I divide my body in 2 groups so that I can hit everytthing 3x a week (I have 6 sessions) so I compensate the lack of volume by an increase in frequency.

I might do…

Back (2 exercises)


I pick one exercise for each (except for back where I have two, one for mid-back and one for lats)

Each muscle is trained three times a week and I use a different training method on all three sessions…

For example…

DAY 1 . Group A Rest/pause
DAY 2. Group B Rest/pause
DAY 3. Group A Drop set
DAY 4. Group B. Drop set
DAY 5. Group A. Cluster
DAY 6. Group B. Cluster

The thing is that growth comes in spurts.

You cannot extrapolate how much muscle one can build in one year. For a short period you might build 1lbs of muscle per week … for a month, adding 4-5lbs lf muscle (maybe 6-7lbs of body weight) then your weight will not go up for another 4-6 weeks then you can again.

And it\s impossible to predict when these spurts will occur and how many you will have.

That’s why some people will gain 5lbs in a month and already see themselves being 40lbs bigger at the end of the year… only to end up being 7lbs bigger after 12 months.

In my experience, in a non-beginner and non-performance enhancing drugs user, gaining 10-12lbs of muscle in a year is really good. I’m not saying 10-12lbs of body weight and not even lean body mass, but actual muscle tissue.

Total body weight is muscle + fat + water + organs + skeleton + glycogen (etc.)… for our purpose total body weight will be affected by muscle, fat and water gain/loss

Lean body mass is everything not fat in the body (so it also includes organs, skeleton, glycogen, water)… but fluctuations will come from muscle, water and glycogen gain/loss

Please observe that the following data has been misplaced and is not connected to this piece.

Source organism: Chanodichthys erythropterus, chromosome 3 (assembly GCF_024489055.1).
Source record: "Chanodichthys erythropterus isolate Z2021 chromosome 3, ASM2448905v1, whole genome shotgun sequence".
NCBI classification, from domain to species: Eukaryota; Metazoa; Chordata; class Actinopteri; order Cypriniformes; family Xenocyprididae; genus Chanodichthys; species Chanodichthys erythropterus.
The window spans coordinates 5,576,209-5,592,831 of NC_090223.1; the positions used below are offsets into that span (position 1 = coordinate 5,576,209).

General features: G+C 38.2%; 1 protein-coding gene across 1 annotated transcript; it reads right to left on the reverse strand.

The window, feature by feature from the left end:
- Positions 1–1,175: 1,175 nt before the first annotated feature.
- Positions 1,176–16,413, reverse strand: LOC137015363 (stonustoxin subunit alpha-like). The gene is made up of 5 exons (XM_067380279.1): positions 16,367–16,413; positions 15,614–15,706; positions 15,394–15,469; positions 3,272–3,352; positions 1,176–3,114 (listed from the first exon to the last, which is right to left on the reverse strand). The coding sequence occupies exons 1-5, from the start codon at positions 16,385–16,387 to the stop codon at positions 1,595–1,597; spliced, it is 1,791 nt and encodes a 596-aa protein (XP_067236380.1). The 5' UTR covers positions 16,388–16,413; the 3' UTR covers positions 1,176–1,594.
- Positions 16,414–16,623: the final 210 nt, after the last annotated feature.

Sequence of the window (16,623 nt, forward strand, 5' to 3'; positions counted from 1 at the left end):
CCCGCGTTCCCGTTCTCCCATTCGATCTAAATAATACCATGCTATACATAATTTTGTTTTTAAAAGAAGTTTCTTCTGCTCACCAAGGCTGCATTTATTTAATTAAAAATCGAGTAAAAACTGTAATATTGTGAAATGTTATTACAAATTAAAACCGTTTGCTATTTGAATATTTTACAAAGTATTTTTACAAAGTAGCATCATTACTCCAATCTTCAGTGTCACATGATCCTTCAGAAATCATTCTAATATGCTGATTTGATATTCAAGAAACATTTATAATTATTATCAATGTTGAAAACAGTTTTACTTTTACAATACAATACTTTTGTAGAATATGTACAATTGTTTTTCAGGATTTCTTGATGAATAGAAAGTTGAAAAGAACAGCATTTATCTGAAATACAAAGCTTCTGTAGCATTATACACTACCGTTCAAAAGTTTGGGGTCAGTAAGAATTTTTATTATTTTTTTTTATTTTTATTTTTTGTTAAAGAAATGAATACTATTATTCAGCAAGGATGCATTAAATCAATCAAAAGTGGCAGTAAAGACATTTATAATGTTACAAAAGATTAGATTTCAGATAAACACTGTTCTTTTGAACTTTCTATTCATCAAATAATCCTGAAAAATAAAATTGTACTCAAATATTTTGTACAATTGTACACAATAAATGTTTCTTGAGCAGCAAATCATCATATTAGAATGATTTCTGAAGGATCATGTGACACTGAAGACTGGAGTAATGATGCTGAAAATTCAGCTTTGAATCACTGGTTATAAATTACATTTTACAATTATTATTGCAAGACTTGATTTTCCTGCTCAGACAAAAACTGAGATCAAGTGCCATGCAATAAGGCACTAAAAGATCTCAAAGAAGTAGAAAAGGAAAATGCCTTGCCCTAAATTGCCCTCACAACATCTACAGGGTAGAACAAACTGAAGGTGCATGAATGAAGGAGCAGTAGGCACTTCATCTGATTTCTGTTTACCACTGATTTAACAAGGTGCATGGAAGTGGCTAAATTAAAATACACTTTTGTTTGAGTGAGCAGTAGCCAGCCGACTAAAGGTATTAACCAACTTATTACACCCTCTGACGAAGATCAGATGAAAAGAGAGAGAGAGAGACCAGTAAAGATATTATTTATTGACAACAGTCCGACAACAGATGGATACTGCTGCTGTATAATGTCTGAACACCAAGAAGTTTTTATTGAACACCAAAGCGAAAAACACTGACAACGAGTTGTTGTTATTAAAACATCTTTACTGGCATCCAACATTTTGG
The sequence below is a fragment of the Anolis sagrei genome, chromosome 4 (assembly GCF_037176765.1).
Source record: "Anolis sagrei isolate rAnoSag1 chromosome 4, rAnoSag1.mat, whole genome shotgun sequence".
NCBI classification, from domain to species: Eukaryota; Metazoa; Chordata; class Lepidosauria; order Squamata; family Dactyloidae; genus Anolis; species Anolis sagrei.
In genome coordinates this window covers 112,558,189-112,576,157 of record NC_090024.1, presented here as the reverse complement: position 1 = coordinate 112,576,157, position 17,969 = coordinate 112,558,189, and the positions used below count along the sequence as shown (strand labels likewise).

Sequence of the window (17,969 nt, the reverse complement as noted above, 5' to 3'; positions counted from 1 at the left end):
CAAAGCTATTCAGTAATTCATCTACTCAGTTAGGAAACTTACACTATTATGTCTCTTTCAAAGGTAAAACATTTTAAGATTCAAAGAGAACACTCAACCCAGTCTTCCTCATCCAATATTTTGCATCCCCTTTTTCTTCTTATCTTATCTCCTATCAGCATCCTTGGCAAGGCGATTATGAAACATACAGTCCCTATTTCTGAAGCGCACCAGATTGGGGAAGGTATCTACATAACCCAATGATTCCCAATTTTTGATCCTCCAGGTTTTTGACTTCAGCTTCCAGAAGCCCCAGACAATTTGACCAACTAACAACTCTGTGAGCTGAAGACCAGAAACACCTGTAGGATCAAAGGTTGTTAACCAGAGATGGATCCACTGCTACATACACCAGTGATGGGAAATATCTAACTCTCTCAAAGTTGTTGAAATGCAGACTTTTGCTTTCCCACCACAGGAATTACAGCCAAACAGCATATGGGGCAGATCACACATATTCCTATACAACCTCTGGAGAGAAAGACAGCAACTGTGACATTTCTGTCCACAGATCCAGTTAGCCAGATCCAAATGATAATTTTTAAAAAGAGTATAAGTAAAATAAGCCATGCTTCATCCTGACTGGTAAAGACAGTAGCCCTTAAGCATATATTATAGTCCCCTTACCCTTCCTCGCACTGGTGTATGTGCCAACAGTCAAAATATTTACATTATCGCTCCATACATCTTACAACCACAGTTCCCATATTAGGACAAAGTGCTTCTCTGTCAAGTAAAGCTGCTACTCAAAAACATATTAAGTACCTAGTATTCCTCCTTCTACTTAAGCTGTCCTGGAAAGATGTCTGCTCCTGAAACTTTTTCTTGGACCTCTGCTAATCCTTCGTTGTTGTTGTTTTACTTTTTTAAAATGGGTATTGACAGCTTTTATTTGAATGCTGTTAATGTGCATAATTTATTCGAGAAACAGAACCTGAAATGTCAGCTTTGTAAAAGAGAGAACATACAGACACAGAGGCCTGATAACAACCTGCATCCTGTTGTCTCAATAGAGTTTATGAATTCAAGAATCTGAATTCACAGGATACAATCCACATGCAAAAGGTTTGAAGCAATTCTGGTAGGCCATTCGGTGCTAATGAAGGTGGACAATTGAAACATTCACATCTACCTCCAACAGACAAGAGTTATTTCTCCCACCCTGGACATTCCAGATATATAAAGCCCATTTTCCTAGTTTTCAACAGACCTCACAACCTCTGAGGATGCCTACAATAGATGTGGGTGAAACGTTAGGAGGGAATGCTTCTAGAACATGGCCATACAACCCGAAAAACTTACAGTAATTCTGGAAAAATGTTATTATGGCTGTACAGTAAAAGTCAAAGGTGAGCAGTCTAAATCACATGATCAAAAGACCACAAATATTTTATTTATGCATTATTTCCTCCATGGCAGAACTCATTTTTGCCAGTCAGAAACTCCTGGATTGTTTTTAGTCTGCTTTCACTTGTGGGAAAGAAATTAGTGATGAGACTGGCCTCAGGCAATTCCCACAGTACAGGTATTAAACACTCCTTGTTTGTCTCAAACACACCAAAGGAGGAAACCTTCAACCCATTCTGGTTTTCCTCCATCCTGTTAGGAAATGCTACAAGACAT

Muscle mass is the amount of muscle tissue you have.

A normal male has 30-50% of his body weight in the form of muscle. So if you are 190lbs you likely have anywhere between 55 and 95lbs of muscle… in that context “only” 12lbs of muscle is pretty significant since it represents as much as a 22% gain.

The thing is that people have unrealistic goals because water and fat gain can give the illusion of more muscle growth. Someone will claim to have gained 15lbs of muscle in 2 months… in reality that person likely added 4lbs of muscle, 4lbs of water and glycogen and 7lbs of fat. The thing is that when you are of a normal level of body fat, you will not look fatter, so it is easy to assume that all your gains were muscle.

So when it is someone else that tells you that they gained 15lbs of muscle in two months, and you only see them in a shirt, it is easy to believe them and start to think that this is a realistic gain.

I’ve seen people gain 15lbs of muscle in two months… but at the end of the year they will likely only have gained a total of 15-17lbs which is A LOT.

For a normal, non-beginner individual, 10-12lbs of pure muscle in one year is VERY good. If that person didn’t go crazy with the food that might come with a total weight gain of 15-20lbs due to some fat gain. Some will add 30lbs of scale weight, but that is only because they gained mnore fat.

Without knowing your experience level, your potential/response to training, your body type I cannot give you any visual comparison. Anyway it would be a mistake to shoot for someone else’s body. All you can do is train as hard as you can, eat properly and your body will progress at the fastest rate that it can.

Thank you, for the awesome responses. Very insightful.